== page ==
Server Fault is a question and answer site for system and network administrators. It's 100% free, no registration required.

Sign up
Here's how it works:
  1. Anybody can ask a question
  2. Anybody can answer
  3. The best answers are voted up and rise to the top

So I have a big problem at the moment. Trying to find a reliable solution for syncing 2 windows IIS servers. I need to keep the web content imaged on both. Now I have been trying to use Rsync to this point, but unfortunately file permission errors are a nightmare to manage this way.

I'm testing out dropbox, but the performance sucks. I'm more familiar with Linux stuff and I've used Rsync in the past but isn't there a native windows solution that will work?

share|improve this question
possible duplicate of Need a File Sharing and Syncing Solution – GregD Sep 1 '10 at 14:17
Are the servers on the same LAN? WAN? Totally disconnected? Since dropbox isn't cutting it - what are your performance goals? – Kara Marfia Sep 1 '10 at 14:51

Using what you have you could use xcopy or robocopy (I don't remember only one or the other does it, or if both do) running in a scheduled task to copy just the differeces.

Alternately, you could set up a DFS location (or any mapped network location, really; mapped drive, etc) to host the shared files, and point IIS to the new folder location.

share|improve this answer
Robocopy with the mirror command. Or rich copy (the robocopy gui)… DFS imo is too slow as well. – Kvad Sep 3 '10 at 3:44
DFS may be slow (I actually haven't used it in some time), but it is automatic. You would have to set up a scheduled task manually to do the xcopy/robocopy. Another reason to use DFS is that it helps you scale; if you throw a new IIS server into the mix, you then have to continually add the scheduled tasks to it, or just point the new one towards the same DFS mount. – gWaldo Sep 3 '10 at 12:11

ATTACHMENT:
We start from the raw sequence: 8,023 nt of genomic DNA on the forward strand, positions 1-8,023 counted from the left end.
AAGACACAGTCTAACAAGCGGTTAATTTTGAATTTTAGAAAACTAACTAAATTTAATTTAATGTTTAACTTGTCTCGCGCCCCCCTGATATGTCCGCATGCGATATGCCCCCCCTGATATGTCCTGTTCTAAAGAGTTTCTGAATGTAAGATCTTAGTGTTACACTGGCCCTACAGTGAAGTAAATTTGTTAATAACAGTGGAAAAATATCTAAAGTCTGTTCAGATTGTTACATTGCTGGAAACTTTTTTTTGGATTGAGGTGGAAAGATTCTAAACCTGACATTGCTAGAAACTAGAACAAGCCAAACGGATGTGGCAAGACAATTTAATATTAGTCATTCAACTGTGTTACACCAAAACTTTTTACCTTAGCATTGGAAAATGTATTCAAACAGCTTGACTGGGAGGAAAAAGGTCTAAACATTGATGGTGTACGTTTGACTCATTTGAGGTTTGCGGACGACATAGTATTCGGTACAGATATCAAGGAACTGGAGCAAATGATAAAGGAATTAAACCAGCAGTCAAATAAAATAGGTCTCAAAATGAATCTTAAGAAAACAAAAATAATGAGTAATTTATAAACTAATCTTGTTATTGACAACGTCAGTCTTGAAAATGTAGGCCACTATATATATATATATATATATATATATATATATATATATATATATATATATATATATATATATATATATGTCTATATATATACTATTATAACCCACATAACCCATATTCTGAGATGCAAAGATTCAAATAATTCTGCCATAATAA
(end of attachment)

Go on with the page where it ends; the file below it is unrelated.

Being pedantic, DFS generally refers to the ability to create DFS namespaces. DFSR on the other hand is the service introduced with Server 2003 R2, which should be a good solution to this problem. Despite the name, DFSR doesn't require DFS to work. It's worth making the distinction between DFSR and DFS, as DFS can use either DFSR or NTFRS as the replication technology. If you're only choice is NTFRS, don't bother, however DFSR is by far the best replication solution I've used on any platform. We replicate >250Gb over slow WAN links, and it works very well. Changes replicate almost instantly. – Bryan Jun 6 '12 at 22:33

I've used mirrorfolder and had very good luck with it. Lots of options for syncing your servers with it.

share|improve this answer

Your Answer


By posting your answer, you agree to the privacy policy and terms of service.

Not the answer you're looking for? Browse other questions tagged or ask your own question.